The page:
Rick’s Seafood, Mahopac. Rick’s Seafood has 13 tables alongside its fish case, which carries at least 14 different types of fin fish and steak fish each day. But you also can find artfully arranged displays of oysters, shrimp, fresh scallops, mussels, oysters and even a few sushi-grade fishes like white tuna and yellow fin. Go: 545 Route 6, Mahopac. 845-621-2489. www.rickseafood.com
Rockland Seafood, Bardonia. You can judge a fish market without stepping all the way inside. Just poke your nose in the door. If you get a whiff of fish, turn and flee. The first thing you’ll notice about Rockland Seafood is how clean it smells. Even on a frigid winter night just before closing, the aroma is as sweet and fresh as sheets dried in spring sunshine, a sure sign that fish is top-of-the-line fresh. Rockland Seafood boasts of supplying some of Rockland and Westchester’s top restaurants and most demanding chefs. This shop sell the same fish and seafood for home cooks, and they also offer cooked-to-order entrees, soups, sandwiches, wraps and fried dinners or microwave-ready meals. Most popular item: fillet of sole; they sell some 400 pounds a week. Go: 110 Route 304, Bardonia. 845-624-3660, Facebook: Rockland Seafood Co.
Stew Leonard’s, Yonkers. During Lent, sales of sole fillets, which arrive daily from New Bedford, Mass., increase 30 to 45 percent at Stew’s. And when tilapia – which is mild-flavored and liked by children – goes on sale for $5 a pound, the store will sell up to 2,000 pounds of it. Cod also sells well, but there are 25 to 30 other types of fish to choose among at the 60-foot counter. But, as everywhere, prepared items are popular, especially stuffed sole, crab cakes, stuffed shrimp and lobster rolls. Go: 1 Stew Leonard Dr., Yonkers. 914-375-4700, www.stewleonards.com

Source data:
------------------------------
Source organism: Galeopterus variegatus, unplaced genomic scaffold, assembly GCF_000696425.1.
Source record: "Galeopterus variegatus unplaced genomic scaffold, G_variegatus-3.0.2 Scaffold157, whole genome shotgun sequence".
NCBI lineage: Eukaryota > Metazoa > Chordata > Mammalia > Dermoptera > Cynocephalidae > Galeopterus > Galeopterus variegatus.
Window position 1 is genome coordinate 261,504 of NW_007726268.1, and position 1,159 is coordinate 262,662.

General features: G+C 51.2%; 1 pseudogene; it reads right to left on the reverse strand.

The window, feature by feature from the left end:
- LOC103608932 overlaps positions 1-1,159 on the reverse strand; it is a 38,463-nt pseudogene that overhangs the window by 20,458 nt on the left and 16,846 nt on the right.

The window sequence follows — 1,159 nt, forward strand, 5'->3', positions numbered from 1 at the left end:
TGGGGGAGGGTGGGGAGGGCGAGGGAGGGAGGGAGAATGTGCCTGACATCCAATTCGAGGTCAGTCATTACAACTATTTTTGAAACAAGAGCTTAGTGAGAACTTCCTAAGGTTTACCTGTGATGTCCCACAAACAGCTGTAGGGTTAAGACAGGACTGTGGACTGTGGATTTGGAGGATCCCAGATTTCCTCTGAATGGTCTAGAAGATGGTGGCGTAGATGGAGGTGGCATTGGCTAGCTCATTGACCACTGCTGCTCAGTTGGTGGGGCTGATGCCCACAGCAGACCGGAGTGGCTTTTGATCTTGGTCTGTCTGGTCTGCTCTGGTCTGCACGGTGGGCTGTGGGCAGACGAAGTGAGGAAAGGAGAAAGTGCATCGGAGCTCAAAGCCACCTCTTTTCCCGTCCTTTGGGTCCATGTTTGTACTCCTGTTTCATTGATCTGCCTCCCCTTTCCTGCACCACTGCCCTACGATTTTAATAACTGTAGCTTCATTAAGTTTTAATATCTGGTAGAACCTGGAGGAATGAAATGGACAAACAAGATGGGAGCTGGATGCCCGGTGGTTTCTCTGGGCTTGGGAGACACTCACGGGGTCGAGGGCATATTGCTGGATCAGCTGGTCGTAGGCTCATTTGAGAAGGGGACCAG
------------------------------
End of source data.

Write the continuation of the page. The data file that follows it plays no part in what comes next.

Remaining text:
Turco’s, Yorktown Heights. Let’s talk numbers: 40 different types of fish, 45 feet of display case (plus another 12 feet behind for shellfish), a 12-foot freezer and 1,000 pounds of water for the fresh lobsters. And that’s not counting the 50 to 60 prepared items (stuffed shrimp, linguine with clam sauce, clam chowder), which are made from scratch down to the sauce: dill sauce, cocktail sauce, tartar sauce. The list goes on. Go: 380 Downing Dr., Yorktown Heights. 914-243-9100, www.turcos.com
Whole Foods Markets. The supermarket chain favors products and foods that are organic, local and environmentally responsible, and the seafood section is no different, where every label provides detailed information on the fish’s origins and sustainability rating. Helpful fishmongers behind the counter will guide you toward the best fish available, and give tips for preparing it. We also like the store’s selection of marinades, sauces and seasonings for easy one stop shopping. Go: 110 Bloomingdale Rd, White Plains; 1 Ridge Hill Blvd., Yonkers; 575 Boston Post Rd., Port Chester. www.wholefoodsmarket.com.